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After reading The Immortal Life of Henrietta Lacks, freshman Rachel Byrd created a painting to illustrate Lacks' great contribution to modern medicine—and the lack of knowledge about her, as a person, in the scientific community.
Byrd's work was named the top project among the creative responses submitted as part of this year's Life of the Mind program at the University of Tennessee, Knoxville.
Life of the Mind is a common reading experience that gives first-year students an initial taste of academic life at UT Knoxville. This year, for the first time, Life of the Mind is part of FYS 100, a zero-credit, pass-fail course for all first-year students.
This year's book is by award-winning science writer Rebecca Skloot. It is the story of an African American woman whose cervical cancer cells, taken during a biopsy and cultured without her knowledge or permission in the 1950s, have been integral in developing the polio vaccine, unlocking secrets of cancer and viruses, helping understand the effects of the atom bomb, and contributing to the development of in vitro fertilization, cloning, and gene mapping. The cells are known as HeLa, a name derived from the initial letters of her first and last names.
To satisfactorily complete FYS 100, students had to read the book, attend Skloot's lecture, participate in a discussion session, and submit a creative response related to the book's themes.
This year's creative response finalists came from a wide range of majors, from engineering to arts and sciences to nursing. The top five winners were recognized at the 50th Anniversary of African American Achievement Grand Gala on September 23, and all finalists will be recognized at a Ready for the World Cafe luncheon on November 15. Several projects were chosen for honorable mention in two categories, "YouTube favorites" and "visual arts." Students receiving honorable mentions also will be invited to attend the Ready for the World Cafe luncheon.
All finalists will have their artwork displayed throughout Knoxville for the remainder of the semester, including in the Carolyn P. Brown University Center and the downtown YWCA for First Friday.
For her painting titled The Faceless Donation, Byrd, a studio arts major from Germantown, Tennessee, will receive an iPad2 and a $100 gift certificate to the UT bookstore.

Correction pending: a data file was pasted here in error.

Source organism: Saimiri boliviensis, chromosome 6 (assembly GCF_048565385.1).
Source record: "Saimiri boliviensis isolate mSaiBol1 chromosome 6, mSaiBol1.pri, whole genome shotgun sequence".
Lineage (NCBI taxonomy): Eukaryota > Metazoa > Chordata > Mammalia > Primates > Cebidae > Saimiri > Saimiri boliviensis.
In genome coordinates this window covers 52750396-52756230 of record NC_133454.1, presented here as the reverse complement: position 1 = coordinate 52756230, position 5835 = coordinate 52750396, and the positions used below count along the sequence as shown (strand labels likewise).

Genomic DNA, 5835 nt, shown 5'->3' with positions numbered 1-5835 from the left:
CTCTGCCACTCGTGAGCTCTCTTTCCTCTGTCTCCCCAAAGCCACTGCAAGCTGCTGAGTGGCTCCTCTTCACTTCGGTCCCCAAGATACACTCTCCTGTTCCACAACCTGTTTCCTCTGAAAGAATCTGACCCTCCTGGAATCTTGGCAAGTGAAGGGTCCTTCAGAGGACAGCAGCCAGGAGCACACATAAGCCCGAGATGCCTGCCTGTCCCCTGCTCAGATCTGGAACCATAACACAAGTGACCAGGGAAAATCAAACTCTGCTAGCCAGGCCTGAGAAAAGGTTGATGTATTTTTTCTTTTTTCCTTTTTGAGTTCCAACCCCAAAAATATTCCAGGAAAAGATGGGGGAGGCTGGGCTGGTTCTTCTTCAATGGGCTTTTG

The other top five finalists are Chelsea Conner, an animal science major from Kingsport, Tennessee, for her poem, Sometimes; Maverick Echivarre, from Antioch, Tennessee, majoring in materials science and engineering, for writing a musical script, Henrietta's Life, Death, and Legacy; Eboni Smith, a pre-professional major from Memphis, Tennessee, for her poetic presentation Little Girl Lost on YouTube; and Nathan Sharp, a computer science and engineering major from Hermitage, Tennessee, for his short story, Diffraction. The top five finalists will receive a $100 gift certificate to the UT bookstore.
Remaining top ten finalists are Shea Lowe, a business and marketing major from Douglasville, Georgia, for her essay, Pieces of Me; Emily Pearson, undecided, from Winchester, Tennessee, for her work titled Court Argument; Hunter Todd, from Dyersburg, Tennessee, majoring in architecture, designed a building model for The HeLa Center; Savannah Pickard, studying kinesiology from Nashville, Tennessee, for her artwork in pencil, charcoal and watercolor; and Beatriz Fulgueiro Santana, a biological sciences major from Antioch, Tennessee, for her poetic presentation, Minute Glance at Henrietta Lacks. These top ten finalists will be given a $100 gift certificate to the UT bookstore.
Honorable mentions in the visual arts category include Macy McCarty, undecided, for her pen-and-ink drawing; Leslie Crisp, undecided, for her portrait, Henrietta Lacks; Marina Johnson, a pre-professional major, for her photograph; Kate Libby, studying nursing, for her drawing; and Elise Placher, a pre-professional major, for his pencil drawing, The Immortal Life of Henrietta Lacks.
Honorable mentions in the YouTube favorites category are by Harper Law, undecided, for his video titled There's Hope; and Matt Wessner, an electrical engineering major for his video.